One of the appointments that happened during our three week decision making window was an appointment to choose our flooring and bathroom tile options.
We had pamphlets to look at before the appointment, but we really didn’t get to see all of the examples and ask detailed questions until we were at our meeting, and we were going to be making all of our decisions right then and there.
During this appointment, you look at tons of samples of carpets, tile, hardwoods, and other flooring options. Cost numbers get thrown around and estimated. It’s a lot of information all at one time.
Rather than making our final decisions at that meeting, I wish I would have gathered all of the information at the appointment, taken a few days to think about it and talk about it with Donnie, and then decided what we wanted to do.
I didn’t love any of the bathroom tile options, for example, but because I felt like I needed to make a quick decision, I chose my favorite out of what was there and moved on. If I had thought about it, I might have pushed to see if we could upgrade further and get better tile or even just put in the basic tub surround and planned to do our own tile somewhere down the road.
It wasn’t completely disastrous and our bathrooms are fine, but if I had taken more time to think through the options, I may have done things a little differently.
Ask lots of questions about upgrades and add-ons.
Clear communication with your sales reps is absolutely key during the decision making phase of the process. It’s important to ask clarifying questions and see as many examples as possible when deciding on upgrades and add-ons.
There are so many decisions happening at one time, and the sales reps often know the options so well that they may assume that you know them too. If anything is unclear, ask, ask, ask!
For example, when we made the decision to upgrade our baseboards and chose to do cased openings for the doorways, we were in the model home. When the sales rep was talking about the cased opening option, he gestured toward the trim in the house to show us some of what he was talking about. I liked the way the trim looked in the model, so we decided to do the upgrade.
When they started installing the trim in our house though, it was thin and cheap looking, not the chunkier trim that had been in the model. We came to find out that we had only upgraded to the basic trim package and would have had to upgrade another level to get the nicer looking cased openings that we were expecting.
Our sales rep was fantastic, and I in no way think that he intentionally deceived us, but this was a case where we should have clarified what we were getting with more questions and asked to see exactly what would be installed in our house.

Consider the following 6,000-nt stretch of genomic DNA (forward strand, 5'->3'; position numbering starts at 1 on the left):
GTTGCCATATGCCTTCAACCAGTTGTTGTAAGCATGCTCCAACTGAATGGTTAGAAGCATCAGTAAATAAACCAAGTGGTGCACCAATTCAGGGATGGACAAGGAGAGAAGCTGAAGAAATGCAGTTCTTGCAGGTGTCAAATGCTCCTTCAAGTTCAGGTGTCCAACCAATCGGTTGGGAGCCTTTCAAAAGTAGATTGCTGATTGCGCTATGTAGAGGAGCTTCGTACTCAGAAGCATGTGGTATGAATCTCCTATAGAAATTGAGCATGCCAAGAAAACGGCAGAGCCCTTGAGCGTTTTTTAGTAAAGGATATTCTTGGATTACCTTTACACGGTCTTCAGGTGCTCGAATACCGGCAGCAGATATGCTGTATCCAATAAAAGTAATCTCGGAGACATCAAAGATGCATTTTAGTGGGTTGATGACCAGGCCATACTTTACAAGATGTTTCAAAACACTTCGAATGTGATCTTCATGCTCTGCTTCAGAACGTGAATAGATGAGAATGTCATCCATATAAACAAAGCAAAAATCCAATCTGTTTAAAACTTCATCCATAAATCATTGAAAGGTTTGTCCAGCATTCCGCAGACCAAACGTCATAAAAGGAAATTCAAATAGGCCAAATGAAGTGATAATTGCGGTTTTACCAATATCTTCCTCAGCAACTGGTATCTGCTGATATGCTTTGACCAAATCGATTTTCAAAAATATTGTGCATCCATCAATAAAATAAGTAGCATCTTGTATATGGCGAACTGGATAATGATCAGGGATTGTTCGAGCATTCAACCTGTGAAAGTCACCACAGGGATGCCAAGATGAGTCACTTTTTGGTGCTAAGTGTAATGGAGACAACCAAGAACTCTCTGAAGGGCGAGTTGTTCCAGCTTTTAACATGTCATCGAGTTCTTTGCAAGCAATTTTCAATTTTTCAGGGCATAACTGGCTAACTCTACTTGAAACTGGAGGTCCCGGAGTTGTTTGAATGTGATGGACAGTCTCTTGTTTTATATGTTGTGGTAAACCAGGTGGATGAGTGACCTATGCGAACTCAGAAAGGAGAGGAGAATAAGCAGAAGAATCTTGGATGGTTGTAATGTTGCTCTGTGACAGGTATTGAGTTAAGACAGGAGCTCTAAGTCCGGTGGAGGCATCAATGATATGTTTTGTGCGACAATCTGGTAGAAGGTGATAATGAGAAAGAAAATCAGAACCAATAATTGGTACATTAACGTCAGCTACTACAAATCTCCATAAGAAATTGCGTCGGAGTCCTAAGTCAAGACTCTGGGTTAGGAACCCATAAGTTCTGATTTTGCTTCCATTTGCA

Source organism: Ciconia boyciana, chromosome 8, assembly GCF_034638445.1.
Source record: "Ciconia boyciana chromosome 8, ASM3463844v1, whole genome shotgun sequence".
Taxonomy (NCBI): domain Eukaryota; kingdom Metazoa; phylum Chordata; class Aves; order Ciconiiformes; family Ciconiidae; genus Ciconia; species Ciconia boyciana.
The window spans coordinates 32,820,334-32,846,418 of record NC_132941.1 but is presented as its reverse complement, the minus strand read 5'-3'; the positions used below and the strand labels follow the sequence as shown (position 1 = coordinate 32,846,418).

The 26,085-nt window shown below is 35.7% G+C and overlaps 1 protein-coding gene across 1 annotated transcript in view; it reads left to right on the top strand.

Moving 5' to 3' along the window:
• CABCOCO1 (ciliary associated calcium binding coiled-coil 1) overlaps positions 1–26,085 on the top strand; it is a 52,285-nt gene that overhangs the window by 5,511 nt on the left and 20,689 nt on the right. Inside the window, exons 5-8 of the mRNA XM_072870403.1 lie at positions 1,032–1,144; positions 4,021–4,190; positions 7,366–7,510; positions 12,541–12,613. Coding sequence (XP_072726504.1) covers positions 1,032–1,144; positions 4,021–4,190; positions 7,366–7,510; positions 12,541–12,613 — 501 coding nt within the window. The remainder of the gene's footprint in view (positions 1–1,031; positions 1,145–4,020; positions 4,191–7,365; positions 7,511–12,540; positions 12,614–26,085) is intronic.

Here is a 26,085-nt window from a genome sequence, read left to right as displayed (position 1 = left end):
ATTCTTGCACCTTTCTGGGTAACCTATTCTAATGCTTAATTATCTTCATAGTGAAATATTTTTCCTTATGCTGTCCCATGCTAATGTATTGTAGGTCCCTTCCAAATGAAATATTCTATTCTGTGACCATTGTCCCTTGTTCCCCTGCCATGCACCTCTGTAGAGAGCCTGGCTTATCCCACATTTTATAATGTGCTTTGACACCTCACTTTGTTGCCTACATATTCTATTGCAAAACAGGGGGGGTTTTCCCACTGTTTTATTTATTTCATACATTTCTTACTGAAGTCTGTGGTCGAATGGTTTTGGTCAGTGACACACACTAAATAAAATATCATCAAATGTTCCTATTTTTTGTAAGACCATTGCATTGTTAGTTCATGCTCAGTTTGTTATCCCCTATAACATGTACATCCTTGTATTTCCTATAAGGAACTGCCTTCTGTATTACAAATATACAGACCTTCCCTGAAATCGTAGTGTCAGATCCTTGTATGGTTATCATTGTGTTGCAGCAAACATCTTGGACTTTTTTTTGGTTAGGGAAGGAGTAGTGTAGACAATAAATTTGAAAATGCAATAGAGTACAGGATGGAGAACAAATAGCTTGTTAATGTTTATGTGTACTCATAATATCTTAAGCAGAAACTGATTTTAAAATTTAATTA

We are currently in the process of changing out all of the trim in our house ourselves, and had we asked more questions, we may not have ended up having to do that.
Decisions We’re Glad We Made
Though our decision making wasn’t perfect, there are lots of decisions that we’re glad we made, so I wanted to be sure to pass those along!
While we may have rushed our flooring decisions a little bit, I am happy with the majority of our choices.
We did hardwoods in the entire downstairs, up the steps (This was huge! Carpet on stairs gets worn so easily!), and in the upstairs hallway, and I’m really glad we did. (We chose the Dundee Oak 3 1/4″ Plank in Mocha.)
I love the look of the hardwoods with area rugs layered on top, and I don’t have any complaints about the quality of the flooring after three years. It still looks great.
I have heard from others that the carpeting Ryan uses (ours was through a company called RiteRug at the time) wears out easily, but since we only have it in the bedrooms and in my office– not in any of the super high traffic areas– it has held up just fine. We haven’t had any stains or discolorations or worn spots.
We didn’t actually get to choose the color they painted the interior of the house, but some of our neighbors got to choose between a “white white” (Sherwin Williams Heron Plume) and an “antique white” that was more of a cream color, so I wanted to make sure I mentioned this.
If you can choose between the white and antique white, choose white. They paint the walls and the ceilings all the same color, and the people in our neighborhood who had the antique white are having to repaint all of their ceilings when they repaint the walls in their house because the ceilings end up looking yellowish.
By default, we ended up getting the “white white” color, and though it isn’t the exact color I would have chosen if I could have picked any color, it was a nice neutral shade that worked perfectly well until we were ready to paint each room, and we didn’t have to repaint the ceilings.
After talking to a few friends who had Ryan homes, we made a few specific electrical requests that have been helpful.
First, we had all of the outdoor outlets put on a switch that is inside the house. This especially comes in handy at Christmas time when we have lights out. We can just keep them plugged in at all times and turn them on and off from inside the house.
We also had an outlet installed in each of the end cabinets in the kitchen. We plan to put in under-cabinet lighting, and having those outlets already available will make it so much easier.